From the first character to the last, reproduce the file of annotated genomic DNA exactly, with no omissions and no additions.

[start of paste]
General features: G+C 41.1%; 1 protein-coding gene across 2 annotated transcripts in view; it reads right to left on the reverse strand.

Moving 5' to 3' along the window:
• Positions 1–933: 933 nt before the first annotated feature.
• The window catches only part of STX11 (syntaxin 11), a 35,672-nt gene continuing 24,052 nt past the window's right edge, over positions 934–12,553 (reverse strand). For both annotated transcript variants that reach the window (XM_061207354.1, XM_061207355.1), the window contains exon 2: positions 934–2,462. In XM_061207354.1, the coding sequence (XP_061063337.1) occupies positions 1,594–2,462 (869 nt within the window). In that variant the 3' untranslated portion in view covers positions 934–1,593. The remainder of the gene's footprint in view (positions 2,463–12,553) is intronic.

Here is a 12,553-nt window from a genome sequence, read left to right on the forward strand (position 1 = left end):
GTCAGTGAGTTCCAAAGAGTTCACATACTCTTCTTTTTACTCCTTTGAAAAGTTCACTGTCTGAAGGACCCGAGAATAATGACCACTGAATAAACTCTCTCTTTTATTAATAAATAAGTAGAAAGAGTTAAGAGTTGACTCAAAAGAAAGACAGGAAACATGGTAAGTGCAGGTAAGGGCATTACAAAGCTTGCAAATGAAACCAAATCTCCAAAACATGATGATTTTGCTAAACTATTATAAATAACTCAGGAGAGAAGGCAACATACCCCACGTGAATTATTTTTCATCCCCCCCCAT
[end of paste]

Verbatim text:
General features: G+C 41.1%; 1 protein-coding gene across 2 annotated transcripts in view; it reads right to left on the reverse strand.

Moving 5' to 3' along the window:
• Positions 1–933: 933 nt before the first annotated feature.
• The window catches only part of STX11 (syntaxin 11), a 35,672-nt gene continuing 24,052 nt past the window's right edge, over positions 934–12,553 (reverse strand). For both annotated transcript variants that reach the window (XM_061207354.1, XM_061207355.1), the window contains exon 2: positions 934–2,462. In XM_061207354.1, the coding sequence (XP_061063337.1) occupies positions 1,594–2,462 (869 nt within the window). In that variant the 3' untranslated portion in view covers positions 934–1,593. The remainder of the gene's footprint in view (positions 2,463–12,553) is intronic.

Here is a 12,553-nt window from a genome sequence, read left to right on the forward strand (position 1 = left end):
GTCAGTGAGTTCCAAAGAGTTCACATACTCTTCTTTTTACTCCTTTGAAAAGTTCACTGTCTGAAGGACCCGAGAATAATGACCACTGAATAAACTCTCTCTTTTATTAATAAATAAGTAGAAAGAGTTAAGAGTTGACTCAAAAGAAAGACAGGAAACATGGTAAGTGCAGGTAAGGGCATTACAAAGCTTGCAAATGAAACCAAATCTCCAAAACATGATGATTTTGCTAAACTATTATAAATAACTCAGGAGAGAAGGCAACATACCCCACGTGAATTATTTTTCATCCCCCCCCAT